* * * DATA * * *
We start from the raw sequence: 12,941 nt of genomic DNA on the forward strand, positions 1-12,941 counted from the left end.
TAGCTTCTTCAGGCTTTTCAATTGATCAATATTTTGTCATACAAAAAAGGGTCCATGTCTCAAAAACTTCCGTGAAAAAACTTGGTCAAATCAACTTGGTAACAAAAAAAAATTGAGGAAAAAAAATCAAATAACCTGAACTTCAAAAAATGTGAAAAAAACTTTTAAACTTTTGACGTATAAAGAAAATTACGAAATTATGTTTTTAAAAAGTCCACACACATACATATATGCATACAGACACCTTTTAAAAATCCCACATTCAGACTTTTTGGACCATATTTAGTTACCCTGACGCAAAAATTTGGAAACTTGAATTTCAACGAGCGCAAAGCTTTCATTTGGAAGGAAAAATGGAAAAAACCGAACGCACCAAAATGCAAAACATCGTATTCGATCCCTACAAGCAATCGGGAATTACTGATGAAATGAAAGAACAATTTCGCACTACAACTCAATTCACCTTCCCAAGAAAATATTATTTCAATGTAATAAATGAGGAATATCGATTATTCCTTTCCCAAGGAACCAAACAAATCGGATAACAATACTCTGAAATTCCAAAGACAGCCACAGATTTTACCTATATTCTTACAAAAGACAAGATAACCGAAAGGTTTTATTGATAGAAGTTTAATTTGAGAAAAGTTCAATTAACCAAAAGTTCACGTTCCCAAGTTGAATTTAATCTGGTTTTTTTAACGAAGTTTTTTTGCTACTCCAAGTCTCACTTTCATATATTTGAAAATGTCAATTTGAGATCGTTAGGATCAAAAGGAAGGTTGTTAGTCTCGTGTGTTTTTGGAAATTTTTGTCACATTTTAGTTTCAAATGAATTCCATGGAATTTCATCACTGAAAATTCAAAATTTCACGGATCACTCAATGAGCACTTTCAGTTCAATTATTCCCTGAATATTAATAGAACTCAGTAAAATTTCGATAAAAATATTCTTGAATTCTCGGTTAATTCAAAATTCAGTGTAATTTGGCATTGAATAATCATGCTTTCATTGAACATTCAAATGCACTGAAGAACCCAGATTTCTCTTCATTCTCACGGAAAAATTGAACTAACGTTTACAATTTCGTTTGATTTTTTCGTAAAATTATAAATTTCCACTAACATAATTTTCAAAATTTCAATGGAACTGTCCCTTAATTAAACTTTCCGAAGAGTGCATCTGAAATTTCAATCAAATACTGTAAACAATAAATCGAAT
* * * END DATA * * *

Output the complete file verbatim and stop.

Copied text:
We start from the raw sequence: 12,941 nt of genomic DNA on the forward strand, positions 1-12,941 counted from the left end.
TAGCTTCTTCAGGCTTTTCAATTGATCAATATTTTGTCATACAAAAAAGGGTCCATGTCTCAAAAACTTCCGTGAAAAAACTTGGTCAAATCAACTTGGTAACAAAAAAAAATTGAGGAAAAAAAATCAAATAACCTGAACTTCAAAAAATGTGAAAAAAACTTTTAAACTTTTGACGTATAAAGAAAATTACGAAATTATGTTTTTAAAAAGTCCACACACATACATATATGCATACAGACACCTTTTAAAAATCCCACATTCAGACTTTTTGGACCATATTTAGTTACCCTGACGCAAAAATTTGGAAACTTGAATTTCAACGAGCGCAAAGCTTTCATTTGGAAGGAAAAATGGAAAAAACCGAACGCACCAAAATGCAAAACATCGTATTCGATCCCTACAAGCAATCGGGAATTACTGATGAAATGAAAGAACAATTTCGCACTACAACTCAATTCACCTTCCCAAGAAAATATTATTTCAATGTAATAAATGAGGAATATCGATTATTCCTTTCCCAAGGAACCAAACAAATCGGATAACAATACTCTGAAATTCCAAAGACAGCCACAGATTTTACCTATATTCTTACAAAAGACAAGATAACCGAAAGGTTTTATTGATAGAAGTTTAATTTGAGAAAAGTTCAATTAACCAAAAGTTCACGTTCCCAAGTTGAATTTAATCTGGTTTTTTTAACGAAGTTTTTTTGCTACTCCAAGTCTCACTTTCATATATTTGAAAATGTCAATTTGAGATCGTTAGGATCAAAAGGAAGGTTGTTAGTCTCGTGTGTTTTTGGAAATTTTTGTCACATTTTAGTTTCAAATGAATTCCATGGAATTTCATCACTGAAAATTCAAAATTTCACGGATCACTCAATGAGCACTTTCAGTTCAATTATTCCCTGAATATTAATAGAACTCAGTAAAATTTCGATAAAAATATTCTTGAATTCTCGGTTAATTCAAAATTCAGTGTAATTTGGCATTGAATAATCATGCTTTCATTGAACATTCAAATGCACTGAAGAACCCAGATTTCTCTTCATTCTCACGGAAAAATTGAACTAACGTTTACAATTTCGTTTGATTTTTTCGTAAAATTATAAATTTCCACTAACATAATTTTCAAAATTTCAATGGAACTGTCCCTTAATTAAACTTTCCGAAGAGTGCATCTGAAATTTCAATCAAATACTGTAAACAATAAATCGAAT